Okay, not everyone. As you know, faithful readers, I predicted that rates would not go higher, at least not by much. And for once, I was right. It just didn’t seem rational to me that with the global debt overhang we would have a massive flight out of mortgage-backed securities causing a huge rise in interest rates. It has, in fact, not happened. Rates remain in the range they have been for 18 months.
Additionally, there isn’t going to be any significant fallout – not for the next few months – from the expiration of the tax credit for homebuyers. The market will adjust. There was an extra $8k built into pricing on homes, which will now slowly vanish, and lower prices will start pulling the same buyers back into the market. Not all of them, of course, because many of them were getting an $8000 “gift” from mom and dad that they were going to pay back from their government largesse, and that is gone. But there will be other incentives. The market wants to move. Real estate wants to move. And it will.
Action: if you’re in the market, stay there. We’re about to see the best prices for houses and the best rates we’ve seen in many years. Get with us, get into the PerfectHome program, and we guarantee when you find the house you want to buy, you’ll be able to buy it. That’s right. We guarantee it.
This is yet another of a Series of Short Takes, about the salient issues of the day. This one is explicitly political, and even pointedly concerned with the GOP in Utah, something I almost never do, but because of my position in local politics, I felt I ought to. Be offended if you like, but really, why bother?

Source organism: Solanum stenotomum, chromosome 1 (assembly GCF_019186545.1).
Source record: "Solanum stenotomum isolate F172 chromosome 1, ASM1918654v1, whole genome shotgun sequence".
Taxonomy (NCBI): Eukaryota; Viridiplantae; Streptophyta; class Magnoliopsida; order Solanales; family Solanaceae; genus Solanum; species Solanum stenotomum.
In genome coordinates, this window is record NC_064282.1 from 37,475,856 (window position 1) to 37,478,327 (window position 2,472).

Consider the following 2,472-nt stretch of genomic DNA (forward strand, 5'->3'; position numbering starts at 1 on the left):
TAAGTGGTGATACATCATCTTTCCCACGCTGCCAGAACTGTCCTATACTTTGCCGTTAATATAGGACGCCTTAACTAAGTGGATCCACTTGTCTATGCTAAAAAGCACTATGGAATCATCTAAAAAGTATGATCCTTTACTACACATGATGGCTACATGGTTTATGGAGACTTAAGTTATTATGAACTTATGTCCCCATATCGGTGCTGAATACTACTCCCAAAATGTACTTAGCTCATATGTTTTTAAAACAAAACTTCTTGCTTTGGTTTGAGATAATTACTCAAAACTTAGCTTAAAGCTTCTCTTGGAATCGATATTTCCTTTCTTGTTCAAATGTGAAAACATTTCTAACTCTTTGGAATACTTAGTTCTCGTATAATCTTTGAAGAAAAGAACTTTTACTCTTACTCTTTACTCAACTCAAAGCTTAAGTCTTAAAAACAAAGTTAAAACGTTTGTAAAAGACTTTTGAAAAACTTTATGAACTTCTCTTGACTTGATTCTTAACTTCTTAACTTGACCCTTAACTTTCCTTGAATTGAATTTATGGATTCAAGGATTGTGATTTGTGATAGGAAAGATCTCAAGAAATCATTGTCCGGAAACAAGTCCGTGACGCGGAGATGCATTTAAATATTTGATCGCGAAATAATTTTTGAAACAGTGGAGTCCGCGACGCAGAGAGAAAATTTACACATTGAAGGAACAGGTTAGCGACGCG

I wanted to take just a second and address a comment made on a Facebook post about current law. Here’s the problem as I see it: while I agree that future law should be based on a correct interpretation of the Constitution, surely you agree with me that laws are made by men and those men don’t seem to care about your interpretation. Or mine. Or Mike Lee’s. They get assaulted all the time by people waving a copy of the Constitution as if it had some talismanic value, like a sprig of wolfsbane.
In point of fact, the fastest way to get a sitting Senator or Congressman to tune out what you’re saying is to invoke the Constitution, as if it were a piece of the True Cross. People don’t buy WHAT you’re selling, they buy WHY you’re selling. First you have to make them care. First you have to get them to see that following the Constitution is good for THEM, and for the people they allegedly serve. That does NOT take debate. Debate is rarely a good way to convince – especially public debate. Mostly what that will do is entrench people against you.